Edwards believes that Hefner’s evolutionary insights genuinely illuminate the human condition and the Christian understanding of concupiscence. He argues, however, that discrepancy and fallibility are not in themselves sin. Instead, following Rahner, he distinguishes between the disorder of sin and the disorder that is intrinsic to being human. The former comes from our rejecting God. The latter results from our being both spiritually and bodily finite; it is a form of concupiscence that is morally neutral and not in itself sinful. Our existential state is constituted by both disorders. Edwards finds Hefner’s insight as bearing on our natural, but not our sinful, disorder: the structure of the human, though a fallible symbiosis of genes and culture, is not in itself sin. In addition, Edwards suggests that our genetic inheritance can carry messages essential for human life while culture and religion can carry messages of evil. This means that selfishness and sin cannot be identified strictly with our biological side, and unselfish behavior cannot be identified entirely with our cultural side.

With regard to grace, Edwards writes that, while altruism is a radical dimension of divine and human love, it does not express the ultimate vision of that love. Indeed, indiscriminate calls to altruism and self-sacrifice can function to maintain oppression, as feminist theologians have stressed. Moreover, in a trinitarian doctrine of God, love is revealed most radically in mutual, equal, and ecstatic friendship. So, though Hefner sees altruistic love as holding the status of a cosmological and ontological principle, Edwards sees persons-in-mutual-relations as having this status. Drawing on the writings of John Zizioulas, Walter Kasper, and Catherine Mowry LaCugna, Edwards suggests that if the essence of God is relational and if everything that is springs from persons-in-relation, then this points towards an ontology which he calls “being-in- relation.” Moreover, such an ontology is partially congruent with evolutionary biology, including its stress on cooperative, coadaptive, symbiotic, and ecological relations. Contrary to Theissen and McFague who tend to oppose natural selection and the Gospel, Edwards wants the “Christic paradigm” to view God as continuously creating through the processes of evolution.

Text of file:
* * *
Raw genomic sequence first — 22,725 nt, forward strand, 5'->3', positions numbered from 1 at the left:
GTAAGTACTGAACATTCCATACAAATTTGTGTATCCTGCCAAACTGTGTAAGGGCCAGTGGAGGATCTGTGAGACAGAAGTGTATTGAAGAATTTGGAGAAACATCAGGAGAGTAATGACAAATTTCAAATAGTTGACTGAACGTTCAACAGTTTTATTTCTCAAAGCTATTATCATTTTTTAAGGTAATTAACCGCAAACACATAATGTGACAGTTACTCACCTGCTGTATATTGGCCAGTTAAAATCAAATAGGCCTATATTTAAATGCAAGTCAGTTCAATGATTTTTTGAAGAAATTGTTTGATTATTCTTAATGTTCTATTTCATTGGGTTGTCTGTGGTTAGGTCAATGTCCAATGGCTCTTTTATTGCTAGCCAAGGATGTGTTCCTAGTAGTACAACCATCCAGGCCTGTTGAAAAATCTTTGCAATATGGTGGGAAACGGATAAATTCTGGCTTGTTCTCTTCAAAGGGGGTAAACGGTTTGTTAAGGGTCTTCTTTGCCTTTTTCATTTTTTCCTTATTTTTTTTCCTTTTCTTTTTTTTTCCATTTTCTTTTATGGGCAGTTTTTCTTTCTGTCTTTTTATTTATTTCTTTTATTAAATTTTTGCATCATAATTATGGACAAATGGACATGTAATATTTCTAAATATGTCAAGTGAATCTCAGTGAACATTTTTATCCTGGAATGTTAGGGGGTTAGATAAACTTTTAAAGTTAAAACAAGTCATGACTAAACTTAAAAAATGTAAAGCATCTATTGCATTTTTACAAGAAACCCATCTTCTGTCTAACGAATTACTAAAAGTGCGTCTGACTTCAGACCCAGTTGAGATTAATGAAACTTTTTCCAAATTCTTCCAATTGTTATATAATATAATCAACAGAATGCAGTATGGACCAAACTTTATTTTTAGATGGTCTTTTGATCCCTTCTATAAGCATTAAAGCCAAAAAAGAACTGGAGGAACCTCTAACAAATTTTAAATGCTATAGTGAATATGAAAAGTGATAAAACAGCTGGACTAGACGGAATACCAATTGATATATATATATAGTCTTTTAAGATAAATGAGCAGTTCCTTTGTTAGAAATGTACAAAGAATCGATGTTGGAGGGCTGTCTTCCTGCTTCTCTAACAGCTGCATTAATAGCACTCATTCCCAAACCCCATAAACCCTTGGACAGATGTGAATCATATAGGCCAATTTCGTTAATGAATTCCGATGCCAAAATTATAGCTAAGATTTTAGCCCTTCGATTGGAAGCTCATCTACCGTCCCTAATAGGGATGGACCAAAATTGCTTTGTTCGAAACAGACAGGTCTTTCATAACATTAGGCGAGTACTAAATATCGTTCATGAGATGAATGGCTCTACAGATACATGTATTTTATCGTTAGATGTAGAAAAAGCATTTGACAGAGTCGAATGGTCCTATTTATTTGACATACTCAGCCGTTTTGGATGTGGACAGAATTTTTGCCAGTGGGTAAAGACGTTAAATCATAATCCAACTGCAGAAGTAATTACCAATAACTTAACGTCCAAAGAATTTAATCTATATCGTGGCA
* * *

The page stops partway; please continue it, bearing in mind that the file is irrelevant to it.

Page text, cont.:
Still the struggle and pain of evolution leads Edwards to face the challenge of theodicy. Following Thomas Tracy, he first suggests that natural selection needs to be considered in non- anthropomorphic and non-moral terms as an objective process in nature, like nucleosynthesis in stars. Theodicy is no more intense a problem for natural selection than it is to all such processes, including death when understood as essential to evolution and life. The trinitarian God who creates through natural selection needs to be understood not only as relational but also as freely accepting the limitations found in loving relationships with creatures. The Incarnation and the Cross point to a conception of God related to natural selection through unthinkable vulnerability and self-limitation. The God of natural selection is thus the liberating, healing, and inclusive God of Jesus. This God is engaged with and suffers with creation; at the same time, creatures participate in God’s being and trinitarian relationships.